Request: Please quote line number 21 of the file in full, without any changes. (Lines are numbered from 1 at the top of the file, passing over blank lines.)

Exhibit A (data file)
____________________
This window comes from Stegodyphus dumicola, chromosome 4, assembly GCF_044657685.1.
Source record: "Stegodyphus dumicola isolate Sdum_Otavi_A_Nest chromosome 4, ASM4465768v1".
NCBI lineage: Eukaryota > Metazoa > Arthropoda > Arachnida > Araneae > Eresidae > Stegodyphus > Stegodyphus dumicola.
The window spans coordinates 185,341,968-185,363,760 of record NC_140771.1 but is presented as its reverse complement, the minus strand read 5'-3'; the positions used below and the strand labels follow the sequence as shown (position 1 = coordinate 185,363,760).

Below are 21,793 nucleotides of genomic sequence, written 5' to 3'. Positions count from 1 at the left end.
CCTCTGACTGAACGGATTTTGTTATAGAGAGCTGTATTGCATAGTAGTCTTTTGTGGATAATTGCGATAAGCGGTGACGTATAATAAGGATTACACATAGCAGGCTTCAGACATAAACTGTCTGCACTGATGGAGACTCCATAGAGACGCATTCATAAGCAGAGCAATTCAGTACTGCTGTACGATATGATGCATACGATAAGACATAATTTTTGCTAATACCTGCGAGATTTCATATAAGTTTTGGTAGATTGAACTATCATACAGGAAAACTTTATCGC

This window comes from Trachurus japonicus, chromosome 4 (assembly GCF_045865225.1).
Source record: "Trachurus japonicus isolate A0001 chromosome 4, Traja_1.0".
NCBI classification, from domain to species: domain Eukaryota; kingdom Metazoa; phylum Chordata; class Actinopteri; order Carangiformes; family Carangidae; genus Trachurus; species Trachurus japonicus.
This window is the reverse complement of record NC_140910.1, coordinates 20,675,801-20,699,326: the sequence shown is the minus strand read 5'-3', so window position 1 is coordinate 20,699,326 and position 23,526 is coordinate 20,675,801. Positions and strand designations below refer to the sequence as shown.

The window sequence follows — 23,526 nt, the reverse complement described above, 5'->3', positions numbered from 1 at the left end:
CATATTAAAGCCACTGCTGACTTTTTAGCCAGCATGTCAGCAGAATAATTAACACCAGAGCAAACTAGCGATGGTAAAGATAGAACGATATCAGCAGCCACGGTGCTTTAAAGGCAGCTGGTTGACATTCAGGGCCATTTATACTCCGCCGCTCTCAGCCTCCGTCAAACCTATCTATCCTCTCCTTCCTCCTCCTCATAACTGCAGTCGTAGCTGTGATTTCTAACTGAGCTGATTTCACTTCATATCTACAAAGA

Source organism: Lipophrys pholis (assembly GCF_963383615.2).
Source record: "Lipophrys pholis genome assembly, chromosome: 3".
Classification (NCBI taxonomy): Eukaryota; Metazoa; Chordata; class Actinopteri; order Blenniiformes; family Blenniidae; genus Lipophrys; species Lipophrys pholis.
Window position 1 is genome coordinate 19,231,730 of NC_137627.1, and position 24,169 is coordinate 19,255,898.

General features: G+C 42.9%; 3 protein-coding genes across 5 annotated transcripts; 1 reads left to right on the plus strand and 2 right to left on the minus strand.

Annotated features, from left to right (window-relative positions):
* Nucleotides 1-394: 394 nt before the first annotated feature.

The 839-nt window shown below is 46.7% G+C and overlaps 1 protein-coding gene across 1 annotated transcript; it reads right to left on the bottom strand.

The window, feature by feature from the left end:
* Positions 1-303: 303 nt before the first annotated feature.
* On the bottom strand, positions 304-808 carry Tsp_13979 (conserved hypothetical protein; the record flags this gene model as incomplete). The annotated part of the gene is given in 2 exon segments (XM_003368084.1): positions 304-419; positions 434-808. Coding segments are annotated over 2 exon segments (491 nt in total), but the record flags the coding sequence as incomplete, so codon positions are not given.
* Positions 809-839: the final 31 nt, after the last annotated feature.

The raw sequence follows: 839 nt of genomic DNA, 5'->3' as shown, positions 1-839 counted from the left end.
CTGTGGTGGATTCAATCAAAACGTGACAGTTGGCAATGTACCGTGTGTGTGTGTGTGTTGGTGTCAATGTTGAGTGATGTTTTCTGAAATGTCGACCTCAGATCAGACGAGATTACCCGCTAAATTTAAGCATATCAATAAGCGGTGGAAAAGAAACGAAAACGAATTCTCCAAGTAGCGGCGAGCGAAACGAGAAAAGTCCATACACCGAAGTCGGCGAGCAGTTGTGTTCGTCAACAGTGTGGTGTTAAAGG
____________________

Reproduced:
The window, feature by feature from the left end: